Clock API and "maximum rate"
matt at genesi-usa.com
Thu Jan 12 09:48:11 EST 2012
On Thu, Jan 12, 2012 at 8:11 AM, Russell King - ARM Linux
<linux at arm.linux.org.uk> wrote:
> On Thu, Jan 12, 2012 at 07:49:35AM -0600, Matt Sealey wrote:
>> On Wed, Jan 11, 2012 at 10:58 AM, Jamie Iles <jamie at jamieiles.com> wrote:
>> > Hi Matt,
>> > On Wed, Jan 11, 2012 at 10:30:15AM -0600, Matt Sealey wrote:
>> >> Just a curious question, is there any safe way in the current API or
>> >> even by peeking a little behind the scenes to find out what the
>> >> maximum clock rate would be for a given named clock or struct clk?
>> > How about:
>> > long max = clk_round_rate(clk, ~0LU);
>> > clk_round_rate() is one of the optional API calls though.
>> Luckily implemented in this case :) Seems to do the trick, thanks.
> If it's not implemented, but there is an implemented clk_set_rate(), feel
> free to complain at whoever created the implementation.
> If there's a clk_set_rate() implementation, then there's _already_ an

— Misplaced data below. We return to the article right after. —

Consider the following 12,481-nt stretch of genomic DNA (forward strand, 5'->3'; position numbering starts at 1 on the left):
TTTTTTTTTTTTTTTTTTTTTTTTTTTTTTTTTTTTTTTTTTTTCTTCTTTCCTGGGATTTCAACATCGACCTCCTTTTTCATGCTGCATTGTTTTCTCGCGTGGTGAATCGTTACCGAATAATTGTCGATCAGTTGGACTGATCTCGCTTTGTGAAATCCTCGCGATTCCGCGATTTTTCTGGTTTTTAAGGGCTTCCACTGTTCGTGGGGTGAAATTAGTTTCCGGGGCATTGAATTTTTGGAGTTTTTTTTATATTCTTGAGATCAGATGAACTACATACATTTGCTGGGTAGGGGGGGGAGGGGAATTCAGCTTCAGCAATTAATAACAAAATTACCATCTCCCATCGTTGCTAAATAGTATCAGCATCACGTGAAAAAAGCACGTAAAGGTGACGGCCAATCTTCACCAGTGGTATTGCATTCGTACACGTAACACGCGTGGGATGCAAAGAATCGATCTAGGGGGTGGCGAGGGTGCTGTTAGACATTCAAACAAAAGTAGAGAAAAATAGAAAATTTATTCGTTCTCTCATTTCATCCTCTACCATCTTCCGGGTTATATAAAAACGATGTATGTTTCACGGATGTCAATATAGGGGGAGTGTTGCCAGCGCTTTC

> implementation of clk_round_rate() internally doing the rounding for the
> set_rate function, so there's really no excuse not to expose that via
> clk_round_rate() is supposed to tell you what you end up with if you
> ask clk_set_rate() to set the exact same value you passed in - but
> clk_round_rate() won't modify the hardware.
> So, clk_round_rate/clk_set_rate really should be thought of being
> implemented as this:
> long clk_round_rate(struct clk *clk, unsigned long rate)
> return __clk_round_rate(clk, rate);
> int clk_set_rate(struct clk *clk, unsigned long rate)
> long rate = __clk_round_rate(clk, rate);
> if (rate < 0)
> return rate;
> return __clk_set_rate(clk, rate);
Right. On i.MX it seems not to round first, but to assume you passed a
rounded rate? I assume the upper level clk API does the above, so the
low level doesn't have to?
Matt Sealey <matt at genesi-usa.com>
Product Development Analyst, Genesi USA, Inc.
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